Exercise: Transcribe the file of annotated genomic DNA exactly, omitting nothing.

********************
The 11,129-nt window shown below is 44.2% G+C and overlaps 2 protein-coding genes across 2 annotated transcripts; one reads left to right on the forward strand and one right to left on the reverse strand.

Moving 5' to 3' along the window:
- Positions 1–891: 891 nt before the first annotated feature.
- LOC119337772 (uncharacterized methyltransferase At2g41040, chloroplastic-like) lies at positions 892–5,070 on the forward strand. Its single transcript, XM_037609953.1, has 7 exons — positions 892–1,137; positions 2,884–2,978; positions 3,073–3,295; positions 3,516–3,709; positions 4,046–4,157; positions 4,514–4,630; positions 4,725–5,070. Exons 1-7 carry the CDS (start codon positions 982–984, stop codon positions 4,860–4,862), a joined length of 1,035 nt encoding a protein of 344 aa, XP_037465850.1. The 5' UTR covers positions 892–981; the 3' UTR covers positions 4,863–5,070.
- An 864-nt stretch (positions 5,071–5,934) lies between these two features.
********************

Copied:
The 11,129-nt window shown below is 44.2% G+C and overlaps 2 protein-coding genes across 2 annotated transcripts; one reads left to right on the forward strand and one right to left on the reverse strand.

Moving 5' to 3' along the window:
- Positions 1–891: 891 nt before the first annotated feature.
- LOC119337772 (uncharacterized methyltransferase At2g41040, chloroplastic-like) lies at positions 892–5,070 on the forward strand. Its single transcript, XM_037609953.1, has 7 exons — positions 892–1,137; positions 2,884–2,978; positions 3,073–3,295; positions 3,516–3,709; positions 4,046–4,157; positions 4,514–4,630; positions 4,725–5,070. Exons 1-7 carry the CDS (start codon positions 982–984, stop codon positions 4,860–4,862), a joined length of 1,035 nt encoding a protein of 344 aa, XP_037465850.1. The 5' UTR covers positions 892–981; the 3' UTR covers positions 4,863–5,070.
- An 864-nt stretch (positions 5,071–5,934) lies between these two features.